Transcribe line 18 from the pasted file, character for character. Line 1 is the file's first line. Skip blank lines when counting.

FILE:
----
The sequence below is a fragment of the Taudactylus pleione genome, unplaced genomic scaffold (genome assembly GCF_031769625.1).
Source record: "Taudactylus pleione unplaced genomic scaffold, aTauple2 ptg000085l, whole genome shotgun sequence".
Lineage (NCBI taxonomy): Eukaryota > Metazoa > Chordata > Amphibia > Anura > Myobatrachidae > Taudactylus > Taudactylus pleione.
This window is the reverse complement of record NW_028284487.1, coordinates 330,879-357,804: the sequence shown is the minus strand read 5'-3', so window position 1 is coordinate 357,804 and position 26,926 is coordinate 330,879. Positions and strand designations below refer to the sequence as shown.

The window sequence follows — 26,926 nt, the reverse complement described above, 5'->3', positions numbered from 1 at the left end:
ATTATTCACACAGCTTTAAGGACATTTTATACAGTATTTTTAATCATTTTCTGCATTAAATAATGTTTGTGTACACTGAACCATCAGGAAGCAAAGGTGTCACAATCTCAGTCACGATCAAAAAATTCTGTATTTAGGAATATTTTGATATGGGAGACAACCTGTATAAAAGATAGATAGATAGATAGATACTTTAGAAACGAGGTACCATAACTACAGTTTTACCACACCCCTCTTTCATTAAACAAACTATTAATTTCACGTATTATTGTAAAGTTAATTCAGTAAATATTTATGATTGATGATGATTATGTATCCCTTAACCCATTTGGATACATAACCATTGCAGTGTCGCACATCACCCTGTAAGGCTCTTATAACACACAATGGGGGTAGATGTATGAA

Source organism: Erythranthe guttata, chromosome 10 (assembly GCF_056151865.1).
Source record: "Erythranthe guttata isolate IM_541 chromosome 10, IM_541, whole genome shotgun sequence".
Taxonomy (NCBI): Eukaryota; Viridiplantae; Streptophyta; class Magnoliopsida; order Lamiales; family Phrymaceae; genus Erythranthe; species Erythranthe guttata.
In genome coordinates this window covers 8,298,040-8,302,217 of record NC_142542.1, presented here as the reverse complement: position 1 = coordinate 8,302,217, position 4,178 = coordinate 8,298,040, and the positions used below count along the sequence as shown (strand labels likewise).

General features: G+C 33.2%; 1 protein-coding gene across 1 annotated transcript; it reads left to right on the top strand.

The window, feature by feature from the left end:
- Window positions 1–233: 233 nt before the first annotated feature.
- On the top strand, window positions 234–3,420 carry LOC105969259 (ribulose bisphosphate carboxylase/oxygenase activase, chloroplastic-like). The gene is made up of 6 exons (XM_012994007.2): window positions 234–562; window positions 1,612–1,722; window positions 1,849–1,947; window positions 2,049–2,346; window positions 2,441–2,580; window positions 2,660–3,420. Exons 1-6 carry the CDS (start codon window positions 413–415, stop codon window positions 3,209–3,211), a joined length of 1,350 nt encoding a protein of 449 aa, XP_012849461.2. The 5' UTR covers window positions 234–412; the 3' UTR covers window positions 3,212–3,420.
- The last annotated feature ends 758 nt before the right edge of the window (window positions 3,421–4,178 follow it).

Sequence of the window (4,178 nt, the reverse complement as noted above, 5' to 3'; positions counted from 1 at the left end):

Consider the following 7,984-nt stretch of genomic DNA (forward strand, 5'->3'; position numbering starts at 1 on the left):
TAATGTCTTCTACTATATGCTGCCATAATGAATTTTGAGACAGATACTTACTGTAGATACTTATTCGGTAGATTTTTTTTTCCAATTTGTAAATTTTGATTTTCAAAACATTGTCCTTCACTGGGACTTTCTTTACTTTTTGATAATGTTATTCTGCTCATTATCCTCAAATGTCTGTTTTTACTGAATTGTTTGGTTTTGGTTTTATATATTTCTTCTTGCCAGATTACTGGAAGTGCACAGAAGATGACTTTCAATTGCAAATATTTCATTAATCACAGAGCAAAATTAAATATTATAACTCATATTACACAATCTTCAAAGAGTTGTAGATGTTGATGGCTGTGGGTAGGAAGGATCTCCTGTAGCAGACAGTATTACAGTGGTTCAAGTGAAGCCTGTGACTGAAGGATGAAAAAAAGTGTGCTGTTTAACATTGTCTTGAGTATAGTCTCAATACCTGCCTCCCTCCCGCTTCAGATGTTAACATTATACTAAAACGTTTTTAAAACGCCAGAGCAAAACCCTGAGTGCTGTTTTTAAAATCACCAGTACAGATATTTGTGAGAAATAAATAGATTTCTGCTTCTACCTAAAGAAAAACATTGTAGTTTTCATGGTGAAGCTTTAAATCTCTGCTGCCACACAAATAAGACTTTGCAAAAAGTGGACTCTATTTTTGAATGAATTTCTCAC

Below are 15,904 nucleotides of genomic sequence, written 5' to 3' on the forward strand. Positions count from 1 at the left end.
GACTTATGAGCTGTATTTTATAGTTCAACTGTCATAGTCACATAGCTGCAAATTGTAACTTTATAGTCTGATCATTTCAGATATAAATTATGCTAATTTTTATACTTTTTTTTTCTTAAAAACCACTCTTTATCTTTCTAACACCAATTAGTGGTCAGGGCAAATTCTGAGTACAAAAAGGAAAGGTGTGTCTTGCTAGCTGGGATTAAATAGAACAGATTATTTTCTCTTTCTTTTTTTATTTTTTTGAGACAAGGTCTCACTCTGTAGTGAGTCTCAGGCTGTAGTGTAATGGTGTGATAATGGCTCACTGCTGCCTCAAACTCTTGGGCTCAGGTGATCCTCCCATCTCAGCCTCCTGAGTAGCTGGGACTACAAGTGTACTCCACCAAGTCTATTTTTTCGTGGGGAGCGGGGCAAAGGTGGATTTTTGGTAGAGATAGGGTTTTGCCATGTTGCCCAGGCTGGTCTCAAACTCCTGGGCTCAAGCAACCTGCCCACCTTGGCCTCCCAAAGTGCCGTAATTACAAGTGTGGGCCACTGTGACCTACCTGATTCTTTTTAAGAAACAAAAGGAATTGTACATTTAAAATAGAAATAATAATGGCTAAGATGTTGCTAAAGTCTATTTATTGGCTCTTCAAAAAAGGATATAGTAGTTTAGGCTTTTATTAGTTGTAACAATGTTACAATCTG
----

TAATGTCTTCTACTATATGCTGCCATAATGAATTTTGAGACAGATACTTACTGTAGATACTTATTCGGTAGATTTTTTTTTCCAATTTGTAAATTTTGATTTTCAAAACATTGTCCTTCACTGGGACTTTCTTTACTTTTTGATAATGTTATTCTGCTCATTATCCTCAAATGTCTGTTTTTACTGAATTGTTTGGTTTTGGTTTTATATATTTCTTCTTGCCAGATTACTGGAAGTGCACAGAAGATGACTTTCAATTGCAAATATTTCATTAATCACAGAGCAAAATTAAATATTATAACTCATATTACACAATCTTCAAAGAGTTGTAGATGTTGATGGCTGTGGGTAGGAAGGATCTCCTGTAGCAGACAGTATTACAGTGGTTCAAGTGAAGCCTGTGACTGAAGGATGAAAAAAAGTGTGCTGTTTAACATTGTCTTGAGTATAGTCTCAATACCTGCCTCCCTCCCGCTTCAGATGTTAACATTATACTAAAACGTTTTTAAAACGCCAGAGCAAAACCCTGAGTGCTGTTTTTAAAATCACCAGTACAGATATTTGTGAGAAATAAATAGATTTCTGCTTCTACCTAAAGAAAAACATTGTAGTTTTCATGGTGAAGCTTTAAATCTCTGCTGCCACACAAATAAGACTTTGCAAAAAGTGGACTCTATTTTTGAATGAATTTCTCAC